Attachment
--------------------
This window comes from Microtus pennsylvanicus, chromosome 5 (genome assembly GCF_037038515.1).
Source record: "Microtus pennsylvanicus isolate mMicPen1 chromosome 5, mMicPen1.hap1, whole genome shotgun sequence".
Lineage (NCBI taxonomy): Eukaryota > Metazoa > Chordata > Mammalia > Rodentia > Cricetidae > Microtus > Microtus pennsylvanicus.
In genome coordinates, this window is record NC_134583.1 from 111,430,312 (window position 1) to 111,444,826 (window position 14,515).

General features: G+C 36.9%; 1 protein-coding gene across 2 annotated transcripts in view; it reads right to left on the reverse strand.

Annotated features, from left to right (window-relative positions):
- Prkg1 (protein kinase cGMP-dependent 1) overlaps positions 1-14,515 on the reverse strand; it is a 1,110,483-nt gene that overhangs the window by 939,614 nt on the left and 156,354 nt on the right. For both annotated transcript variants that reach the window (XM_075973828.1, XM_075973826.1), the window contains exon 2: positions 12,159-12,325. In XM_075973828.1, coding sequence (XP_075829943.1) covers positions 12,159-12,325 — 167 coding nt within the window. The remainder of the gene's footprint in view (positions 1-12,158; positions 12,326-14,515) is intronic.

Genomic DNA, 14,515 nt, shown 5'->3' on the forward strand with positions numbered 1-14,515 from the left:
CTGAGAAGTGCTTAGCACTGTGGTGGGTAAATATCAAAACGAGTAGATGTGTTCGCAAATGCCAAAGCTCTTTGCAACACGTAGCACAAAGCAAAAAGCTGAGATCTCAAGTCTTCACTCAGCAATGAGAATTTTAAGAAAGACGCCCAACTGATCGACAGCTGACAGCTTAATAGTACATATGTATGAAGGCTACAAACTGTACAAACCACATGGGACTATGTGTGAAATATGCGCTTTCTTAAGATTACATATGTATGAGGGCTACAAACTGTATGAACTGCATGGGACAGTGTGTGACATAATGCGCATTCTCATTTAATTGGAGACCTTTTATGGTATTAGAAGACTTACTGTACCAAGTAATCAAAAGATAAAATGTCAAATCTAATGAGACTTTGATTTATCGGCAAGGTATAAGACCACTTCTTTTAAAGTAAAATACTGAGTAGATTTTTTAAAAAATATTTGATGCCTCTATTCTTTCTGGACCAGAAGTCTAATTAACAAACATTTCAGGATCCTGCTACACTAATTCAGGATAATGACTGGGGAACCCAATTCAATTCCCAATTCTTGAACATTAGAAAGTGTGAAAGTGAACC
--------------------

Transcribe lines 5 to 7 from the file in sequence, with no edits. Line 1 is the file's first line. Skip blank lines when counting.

General features: G+C 36.9%; 1 protein-coding gene across 2 annotated transcripts in view; it reads right to left on the reverse strand.

Annotated features, from left to right (window-relative positions):
- Prkg1 (protein kinase cGMP-dependent 1) overlaps positions 1-14,515 on the reverse strand; it is a 1,110,483-nt gene that overhangs the window by 939,614 nt on the left and 156,354 nt on the right. For both annotated transcript variants that reach the window (XM_075973828.1, XM_075973826.1), the window contains exon 2: positions 12,159-12,325. In XM_075973828.1, coding sequence (XP_075829943.1) covers positions 12,159-12,325 — 167 coding nt within the window. The remainder of the gene's footprint in view (positions 1-12,158; positions 12,326-14,515) is intronic.